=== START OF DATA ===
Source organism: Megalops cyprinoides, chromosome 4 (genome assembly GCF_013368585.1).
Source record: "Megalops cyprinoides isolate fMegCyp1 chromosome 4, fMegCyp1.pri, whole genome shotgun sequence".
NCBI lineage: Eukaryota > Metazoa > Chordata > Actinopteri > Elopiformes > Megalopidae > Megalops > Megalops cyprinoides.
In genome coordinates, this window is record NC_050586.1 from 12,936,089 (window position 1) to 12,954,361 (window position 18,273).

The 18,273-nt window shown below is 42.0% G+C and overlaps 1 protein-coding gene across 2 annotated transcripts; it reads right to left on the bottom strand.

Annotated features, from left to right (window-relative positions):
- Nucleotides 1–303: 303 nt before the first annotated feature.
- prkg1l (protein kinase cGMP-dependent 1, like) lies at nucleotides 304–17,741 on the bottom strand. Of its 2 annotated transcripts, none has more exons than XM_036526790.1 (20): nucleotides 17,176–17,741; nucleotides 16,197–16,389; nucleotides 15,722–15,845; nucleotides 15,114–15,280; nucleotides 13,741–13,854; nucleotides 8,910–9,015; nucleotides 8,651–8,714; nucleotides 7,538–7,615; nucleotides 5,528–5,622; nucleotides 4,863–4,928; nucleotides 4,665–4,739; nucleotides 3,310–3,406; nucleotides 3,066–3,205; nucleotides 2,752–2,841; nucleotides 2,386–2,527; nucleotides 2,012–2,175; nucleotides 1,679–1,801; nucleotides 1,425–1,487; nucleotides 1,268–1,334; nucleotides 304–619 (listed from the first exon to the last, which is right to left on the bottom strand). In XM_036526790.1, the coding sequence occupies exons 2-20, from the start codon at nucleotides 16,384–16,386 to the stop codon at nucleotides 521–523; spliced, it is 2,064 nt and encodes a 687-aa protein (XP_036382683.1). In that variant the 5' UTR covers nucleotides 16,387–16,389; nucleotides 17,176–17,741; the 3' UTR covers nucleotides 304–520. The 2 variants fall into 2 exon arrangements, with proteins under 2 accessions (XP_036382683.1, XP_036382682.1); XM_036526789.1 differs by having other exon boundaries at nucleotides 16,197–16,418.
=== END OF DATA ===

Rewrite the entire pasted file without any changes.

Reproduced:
Source organism: Megalops cyprinoides, chromosome 4 (genome assembly GCF_013368585.1).
Source record: "Megalops cyprinoides isolate fMegCyp1 chromosome 4, fMegCyp1.pri, whole genome shotgun sequence".
NCBI lineage: Eukaryota > Metazoa > Chordata > Actinopteri > Elopiformes > Megalopidae > Megalops > Megalops cyprinoides.
In genome coordinates, this window is record NC_050586.1 from 12,936,089 (window position 1) to 12,954,361 (window position 18,273).

The 18,273-nt window shown below is 42.0% G+C and overlaps 1 protein-coding gene across 2 annotated transcripts; it reads right to left on the bottom strand.

Annotated features, from left to right (window-relative positions):
- Nucleotides 1–303: 303 nt before the first annotated feature.
- prkg1l (protein kinase cGMP-dependent 1, like) lies at nucleotides 304–17,741 on the bottom strand. Of its 2 annotated transcripts, none has more exons than XM_036526790.1 (20): nucleotides 17,176–17,741; nucleotides 16,197–16,389; nucleotides 15,722–15,845; nucleotides 15,114–15,280; nucleotides 13,741–13,854; nucleotides 8,910–9,015; nucleotides 8,651–8,714; nucleotides 7,538–7,615; nucleotides 5,528–5,622; nucleotides 4,863–4,928; nucleotides 4,665–4,739; nucleotides 3,310–3,406; nucleotides 3,066–3,205; nucleotides 2,752–2,841; nucleotides 2,386–2,527; nucleotides 2,012–2,175; nucleotides 1,679–1,801; nucleotides 1,425–1,487; nucleotides 1,268–1,334; nucleotides 304–619 (listed from the first exon to the last, which is right to left on the bottom strand). In XM_036526790.1, the coding sequence occupies exons 2-20, from the start codon at nucleotides 16,384–16,386 to the stop codon at nucleotides 521–523; spliced, it is 2,064 nt and encodes a 687-aa protein (XP_036382683.1). In that variant the 5' UTR covers nucleotides 16,387–16,389; nucleotides 17,176–17,741; the 3' UTR covers nucleotides 304–520. The 2 variants fall into 2 exon arrangements, with proteins under 2 accessions (XP_036382683.1, XP_036382682.1); XM_036526789.1 differs by having other exon boundaries at nucleotides 16,197–16,418.